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Letter: Tough Choices in the Real World

To the Editor:

As a member of the volunteer United Way panel that helped make the decision not to fund the Bugbee Senior Center proposals, I’d like to emphasize to the community that there was no one on the panel who thought the programs at the senior center were not worthwhile. We did not take the job lightly. Our job was to review 14 programs from eight agencies in the Upper Valley and make the tough decision of dividing a limited pot of money among those agencies. This is the real world.

Unfortunately, we don’t live in a world that has unlimited funds to give to every cause. Choices must be made. Many of these agencies get the bulk of their funding from the government, but hope to fill in the remainder from the United Way and other private sources, or from fundraising events. The government has made drastic cuts already to many of these agencies, and continues to debate whether more cuts will be made. There are many, many needs for service in the community.

Jim Kenyon’s quote from the review committee was accurate: We “determined that there were other programs that were more compelling than the one submitted by the Bugbee Senior Center.” We wished we could fund all programs 100 percent.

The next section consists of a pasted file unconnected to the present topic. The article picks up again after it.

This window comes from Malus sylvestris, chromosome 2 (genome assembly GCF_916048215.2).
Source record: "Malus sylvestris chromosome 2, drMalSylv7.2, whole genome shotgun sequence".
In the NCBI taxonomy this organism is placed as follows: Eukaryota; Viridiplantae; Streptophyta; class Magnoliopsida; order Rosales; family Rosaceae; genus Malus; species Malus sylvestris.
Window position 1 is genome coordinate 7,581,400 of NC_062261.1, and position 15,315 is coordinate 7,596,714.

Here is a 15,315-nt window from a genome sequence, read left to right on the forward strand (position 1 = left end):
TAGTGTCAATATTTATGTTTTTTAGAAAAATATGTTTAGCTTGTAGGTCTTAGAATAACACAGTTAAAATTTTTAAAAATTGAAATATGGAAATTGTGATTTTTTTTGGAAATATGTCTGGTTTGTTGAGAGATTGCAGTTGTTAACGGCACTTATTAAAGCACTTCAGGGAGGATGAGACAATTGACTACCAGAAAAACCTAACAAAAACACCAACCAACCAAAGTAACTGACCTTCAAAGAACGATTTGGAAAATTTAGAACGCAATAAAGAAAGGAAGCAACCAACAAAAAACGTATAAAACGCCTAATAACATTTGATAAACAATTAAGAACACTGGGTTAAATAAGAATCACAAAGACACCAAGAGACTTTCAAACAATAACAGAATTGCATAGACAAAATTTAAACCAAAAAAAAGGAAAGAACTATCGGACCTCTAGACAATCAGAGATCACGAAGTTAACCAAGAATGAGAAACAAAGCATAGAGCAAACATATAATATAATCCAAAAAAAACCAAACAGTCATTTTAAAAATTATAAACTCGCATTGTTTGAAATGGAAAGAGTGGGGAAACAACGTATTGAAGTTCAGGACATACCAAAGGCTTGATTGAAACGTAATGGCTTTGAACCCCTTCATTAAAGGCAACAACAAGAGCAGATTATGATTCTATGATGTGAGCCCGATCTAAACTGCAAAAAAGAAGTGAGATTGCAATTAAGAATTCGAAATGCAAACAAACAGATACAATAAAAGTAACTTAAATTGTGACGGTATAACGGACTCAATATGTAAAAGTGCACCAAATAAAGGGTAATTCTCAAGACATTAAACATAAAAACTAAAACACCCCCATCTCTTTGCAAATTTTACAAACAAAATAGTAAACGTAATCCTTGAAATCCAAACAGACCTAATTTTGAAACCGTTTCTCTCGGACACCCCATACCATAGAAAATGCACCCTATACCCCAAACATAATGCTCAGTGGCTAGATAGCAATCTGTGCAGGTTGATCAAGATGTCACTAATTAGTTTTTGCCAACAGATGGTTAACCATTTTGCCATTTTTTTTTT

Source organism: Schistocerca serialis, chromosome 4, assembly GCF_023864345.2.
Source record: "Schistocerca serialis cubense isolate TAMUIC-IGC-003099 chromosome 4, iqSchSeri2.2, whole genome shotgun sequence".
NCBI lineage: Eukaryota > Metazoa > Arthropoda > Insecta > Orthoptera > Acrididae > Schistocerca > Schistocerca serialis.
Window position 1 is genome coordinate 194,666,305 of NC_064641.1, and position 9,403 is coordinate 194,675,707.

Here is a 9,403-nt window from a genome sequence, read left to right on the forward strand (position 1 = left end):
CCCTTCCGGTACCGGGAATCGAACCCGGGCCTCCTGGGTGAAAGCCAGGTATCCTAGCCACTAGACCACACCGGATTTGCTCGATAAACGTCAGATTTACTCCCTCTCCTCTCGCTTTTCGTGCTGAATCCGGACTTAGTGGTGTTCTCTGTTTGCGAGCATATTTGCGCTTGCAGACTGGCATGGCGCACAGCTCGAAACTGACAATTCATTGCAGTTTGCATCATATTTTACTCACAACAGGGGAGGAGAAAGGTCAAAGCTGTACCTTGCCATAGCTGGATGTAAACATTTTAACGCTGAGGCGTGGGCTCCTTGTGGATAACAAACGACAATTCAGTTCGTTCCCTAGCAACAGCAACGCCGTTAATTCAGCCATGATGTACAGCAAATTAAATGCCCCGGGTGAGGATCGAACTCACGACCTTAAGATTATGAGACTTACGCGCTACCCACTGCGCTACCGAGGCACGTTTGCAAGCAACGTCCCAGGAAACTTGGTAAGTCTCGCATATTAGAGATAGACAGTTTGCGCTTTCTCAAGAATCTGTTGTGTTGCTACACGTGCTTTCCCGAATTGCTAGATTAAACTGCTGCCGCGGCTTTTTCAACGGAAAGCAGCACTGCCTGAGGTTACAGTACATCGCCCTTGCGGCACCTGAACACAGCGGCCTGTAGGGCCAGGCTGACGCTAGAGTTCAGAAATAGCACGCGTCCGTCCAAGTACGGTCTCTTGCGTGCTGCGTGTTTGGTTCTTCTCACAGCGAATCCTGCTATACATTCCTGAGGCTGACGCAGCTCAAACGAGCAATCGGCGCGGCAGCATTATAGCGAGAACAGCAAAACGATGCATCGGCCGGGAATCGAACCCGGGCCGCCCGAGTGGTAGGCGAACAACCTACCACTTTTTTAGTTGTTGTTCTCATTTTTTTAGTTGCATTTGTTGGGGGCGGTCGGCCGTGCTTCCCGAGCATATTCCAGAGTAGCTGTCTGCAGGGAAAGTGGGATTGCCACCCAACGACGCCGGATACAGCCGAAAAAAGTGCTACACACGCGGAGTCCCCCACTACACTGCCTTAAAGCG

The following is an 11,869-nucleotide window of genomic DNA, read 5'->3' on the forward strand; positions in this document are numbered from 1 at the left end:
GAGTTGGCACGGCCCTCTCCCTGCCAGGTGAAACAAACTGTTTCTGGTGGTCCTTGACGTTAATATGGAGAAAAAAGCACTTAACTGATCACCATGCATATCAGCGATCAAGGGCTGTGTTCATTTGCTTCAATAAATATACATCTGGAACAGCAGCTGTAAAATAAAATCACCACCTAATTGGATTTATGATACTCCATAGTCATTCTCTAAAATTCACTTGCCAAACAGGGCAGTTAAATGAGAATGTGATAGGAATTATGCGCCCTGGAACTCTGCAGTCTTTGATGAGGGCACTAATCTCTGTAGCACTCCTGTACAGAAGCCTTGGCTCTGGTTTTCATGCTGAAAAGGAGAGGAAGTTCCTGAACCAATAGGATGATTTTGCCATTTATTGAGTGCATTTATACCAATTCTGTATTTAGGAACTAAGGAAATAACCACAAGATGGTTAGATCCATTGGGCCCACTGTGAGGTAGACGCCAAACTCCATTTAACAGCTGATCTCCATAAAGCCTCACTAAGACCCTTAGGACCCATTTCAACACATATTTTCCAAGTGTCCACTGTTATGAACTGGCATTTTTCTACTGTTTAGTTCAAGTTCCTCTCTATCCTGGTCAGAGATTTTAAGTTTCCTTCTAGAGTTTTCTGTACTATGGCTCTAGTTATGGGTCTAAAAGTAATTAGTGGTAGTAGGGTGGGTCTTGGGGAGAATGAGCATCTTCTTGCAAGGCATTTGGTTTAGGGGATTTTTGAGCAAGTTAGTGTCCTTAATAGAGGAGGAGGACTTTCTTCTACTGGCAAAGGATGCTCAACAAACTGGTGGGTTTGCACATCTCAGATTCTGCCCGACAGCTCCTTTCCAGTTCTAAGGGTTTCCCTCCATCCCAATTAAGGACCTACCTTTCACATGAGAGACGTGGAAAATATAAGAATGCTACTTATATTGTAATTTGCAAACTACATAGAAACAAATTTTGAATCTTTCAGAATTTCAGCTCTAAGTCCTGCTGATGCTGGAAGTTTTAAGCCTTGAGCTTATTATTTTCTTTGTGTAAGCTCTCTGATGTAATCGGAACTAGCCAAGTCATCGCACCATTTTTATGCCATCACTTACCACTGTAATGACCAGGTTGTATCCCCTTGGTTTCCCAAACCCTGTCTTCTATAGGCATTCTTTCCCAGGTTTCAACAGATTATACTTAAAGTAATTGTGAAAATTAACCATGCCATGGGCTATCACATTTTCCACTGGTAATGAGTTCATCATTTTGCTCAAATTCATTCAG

I believe the United Way performs a valuable service in support of a wide range of programs and should be commended, rather than denigrated. Jim Kenyon could do a service by encouraging private individuals and local businesses in the Upper Valley to increase their donations to the United Way, thus expanding the available money so more programs could be funded. Next year, perhaps, the Bugbee Senior Center’s proposals will be successful! Please give as generously as you can to the United Way campaign; there is much need.

Sue E. Fritz

East Thetford


Jim Kenyon: United No More

Tuesday, October 29, 2013

A volunteer driver who delivers “meals on wheels” for the Bugbee Senior Center in White River Junction became alarmed Monday when he knocked on an elderly man’s door and nobody answered. “It’s not just about dropping off a meal,” said Len Brown, the Bugbee Center’s executive director. “We like to make sure that people are OK.” After the driver returned …